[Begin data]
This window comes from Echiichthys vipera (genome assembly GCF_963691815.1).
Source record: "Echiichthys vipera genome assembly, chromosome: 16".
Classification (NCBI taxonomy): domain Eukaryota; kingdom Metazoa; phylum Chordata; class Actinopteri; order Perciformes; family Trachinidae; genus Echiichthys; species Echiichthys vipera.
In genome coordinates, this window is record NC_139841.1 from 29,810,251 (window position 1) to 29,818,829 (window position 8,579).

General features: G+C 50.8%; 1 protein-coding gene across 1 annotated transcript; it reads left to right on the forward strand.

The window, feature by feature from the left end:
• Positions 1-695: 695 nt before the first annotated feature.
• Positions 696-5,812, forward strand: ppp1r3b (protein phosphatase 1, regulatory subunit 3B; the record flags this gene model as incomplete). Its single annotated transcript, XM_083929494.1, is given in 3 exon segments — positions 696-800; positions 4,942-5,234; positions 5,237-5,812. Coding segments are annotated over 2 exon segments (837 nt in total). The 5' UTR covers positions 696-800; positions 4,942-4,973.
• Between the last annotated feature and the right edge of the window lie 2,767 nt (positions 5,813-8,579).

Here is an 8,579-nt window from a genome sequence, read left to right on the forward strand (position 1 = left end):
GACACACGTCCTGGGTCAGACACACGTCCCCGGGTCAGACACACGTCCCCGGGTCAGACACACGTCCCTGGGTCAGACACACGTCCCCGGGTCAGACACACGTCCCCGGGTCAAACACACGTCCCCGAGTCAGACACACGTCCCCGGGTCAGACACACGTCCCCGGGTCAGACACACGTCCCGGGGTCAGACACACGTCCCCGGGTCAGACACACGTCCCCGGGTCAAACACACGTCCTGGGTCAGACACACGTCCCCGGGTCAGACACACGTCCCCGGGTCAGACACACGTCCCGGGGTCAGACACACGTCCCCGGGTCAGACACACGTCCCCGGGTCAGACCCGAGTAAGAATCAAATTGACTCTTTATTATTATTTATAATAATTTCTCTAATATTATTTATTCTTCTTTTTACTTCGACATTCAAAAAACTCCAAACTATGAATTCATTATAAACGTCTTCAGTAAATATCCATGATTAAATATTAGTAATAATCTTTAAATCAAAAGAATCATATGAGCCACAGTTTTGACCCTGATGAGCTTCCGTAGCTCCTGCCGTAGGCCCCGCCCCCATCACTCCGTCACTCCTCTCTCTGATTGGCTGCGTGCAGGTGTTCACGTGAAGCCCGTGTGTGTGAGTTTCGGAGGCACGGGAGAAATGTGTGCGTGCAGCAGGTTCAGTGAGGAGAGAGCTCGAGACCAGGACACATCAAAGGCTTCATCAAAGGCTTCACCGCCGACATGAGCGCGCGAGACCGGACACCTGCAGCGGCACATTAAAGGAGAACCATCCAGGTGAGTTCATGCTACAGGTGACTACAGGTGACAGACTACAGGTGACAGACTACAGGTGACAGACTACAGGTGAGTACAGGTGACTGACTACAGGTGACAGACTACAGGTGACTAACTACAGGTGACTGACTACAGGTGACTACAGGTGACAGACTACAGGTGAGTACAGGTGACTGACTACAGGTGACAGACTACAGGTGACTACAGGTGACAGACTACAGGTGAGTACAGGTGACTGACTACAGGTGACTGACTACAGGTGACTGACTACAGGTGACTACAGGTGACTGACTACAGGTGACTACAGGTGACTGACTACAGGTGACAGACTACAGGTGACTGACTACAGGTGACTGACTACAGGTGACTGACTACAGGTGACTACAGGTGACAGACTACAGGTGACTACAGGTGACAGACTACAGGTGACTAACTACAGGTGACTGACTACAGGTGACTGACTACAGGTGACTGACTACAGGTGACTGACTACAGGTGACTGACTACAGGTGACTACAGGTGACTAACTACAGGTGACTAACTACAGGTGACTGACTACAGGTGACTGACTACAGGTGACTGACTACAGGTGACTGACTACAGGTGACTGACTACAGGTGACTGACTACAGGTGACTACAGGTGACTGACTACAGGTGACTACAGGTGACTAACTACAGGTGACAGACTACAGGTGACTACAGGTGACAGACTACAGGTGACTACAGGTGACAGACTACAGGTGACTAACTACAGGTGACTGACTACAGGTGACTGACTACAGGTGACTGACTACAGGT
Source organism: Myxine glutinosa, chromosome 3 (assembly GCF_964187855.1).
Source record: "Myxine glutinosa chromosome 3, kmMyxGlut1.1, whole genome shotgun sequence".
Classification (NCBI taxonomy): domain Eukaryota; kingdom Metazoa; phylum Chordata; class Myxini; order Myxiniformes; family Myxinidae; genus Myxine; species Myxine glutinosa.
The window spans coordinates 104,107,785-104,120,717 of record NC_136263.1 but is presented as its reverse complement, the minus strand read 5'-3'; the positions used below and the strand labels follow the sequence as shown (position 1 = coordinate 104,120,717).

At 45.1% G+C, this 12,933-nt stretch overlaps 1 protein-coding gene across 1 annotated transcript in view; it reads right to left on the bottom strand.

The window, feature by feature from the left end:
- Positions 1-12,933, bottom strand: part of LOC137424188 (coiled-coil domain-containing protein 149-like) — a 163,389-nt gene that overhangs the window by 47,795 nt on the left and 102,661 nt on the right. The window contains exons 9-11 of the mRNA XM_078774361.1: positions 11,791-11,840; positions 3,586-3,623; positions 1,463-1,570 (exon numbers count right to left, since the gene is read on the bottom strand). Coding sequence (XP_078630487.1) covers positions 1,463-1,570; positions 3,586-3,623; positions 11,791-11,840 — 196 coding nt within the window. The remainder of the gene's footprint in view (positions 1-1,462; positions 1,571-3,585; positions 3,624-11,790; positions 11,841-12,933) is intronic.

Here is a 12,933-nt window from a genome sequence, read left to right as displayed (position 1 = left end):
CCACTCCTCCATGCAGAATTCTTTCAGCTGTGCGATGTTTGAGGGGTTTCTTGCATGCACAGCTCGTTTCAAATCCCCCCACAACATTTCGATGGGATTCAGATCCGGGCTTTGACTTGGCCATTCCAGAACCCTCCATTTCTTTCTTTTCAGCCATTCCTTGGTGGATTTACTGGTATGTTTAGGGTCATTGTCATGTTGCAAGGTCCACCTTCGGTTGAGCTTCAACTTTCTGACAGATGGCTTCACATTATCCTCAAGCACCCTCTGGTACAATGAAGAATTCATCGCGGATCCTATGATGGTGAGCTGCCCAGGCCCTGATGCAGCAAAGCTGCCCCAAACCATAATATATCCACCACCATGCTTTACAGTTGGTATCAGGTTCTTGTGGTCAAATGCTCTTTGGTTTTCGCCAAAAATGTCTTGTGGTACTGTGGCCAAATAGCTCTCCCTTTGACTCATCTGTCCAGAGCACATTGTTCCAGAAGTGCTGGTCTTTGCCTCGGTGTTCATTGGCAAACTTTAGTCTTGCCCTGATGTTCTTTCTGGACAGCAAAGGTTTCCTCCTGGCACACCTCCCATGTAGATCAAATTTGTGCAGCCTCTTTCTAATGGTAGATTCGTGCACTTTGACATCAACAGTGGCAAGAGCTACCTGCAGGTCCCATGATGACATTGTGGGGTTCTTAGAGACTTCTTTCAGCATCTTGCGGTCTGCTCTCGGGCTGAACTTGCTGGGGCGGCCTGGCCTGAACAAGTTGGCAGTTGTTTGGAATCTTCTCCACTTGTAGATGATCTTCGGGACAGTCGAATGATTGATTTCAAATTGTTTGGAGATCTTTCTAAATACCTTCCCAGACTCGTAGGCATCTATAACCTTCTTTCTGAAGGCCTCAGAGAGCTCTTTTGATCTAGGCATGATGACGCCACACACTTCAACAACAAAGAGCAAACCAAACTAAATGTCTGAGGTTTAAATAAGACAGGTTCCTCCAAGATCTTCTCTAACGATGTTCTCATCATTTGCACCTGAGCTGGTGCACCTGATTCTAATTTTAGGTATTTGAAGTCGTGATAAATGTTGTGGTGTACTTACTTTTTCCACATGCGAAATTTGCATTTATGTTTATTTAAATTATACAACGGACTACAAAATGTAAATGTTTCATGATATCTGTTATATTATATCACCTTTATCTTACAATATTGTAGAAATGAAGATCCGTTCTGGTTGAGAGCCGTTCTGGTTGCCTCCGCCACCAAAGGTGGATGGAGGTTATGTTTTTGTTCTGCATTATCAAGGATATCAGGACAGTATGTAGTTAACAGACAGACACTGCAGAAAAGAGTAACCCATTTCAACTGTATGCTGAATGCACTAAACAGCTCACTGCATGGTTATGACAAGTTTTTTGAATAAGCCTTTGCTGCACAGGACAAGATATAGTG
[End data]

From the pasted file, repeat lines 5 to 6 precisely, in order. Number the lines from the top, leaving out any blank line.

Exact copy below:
General features: G+C 50.8%; 1 protein-coding gene across 1 annotated transcript; it reads left to right on the forward strand.

The window, feature by feature from the left end: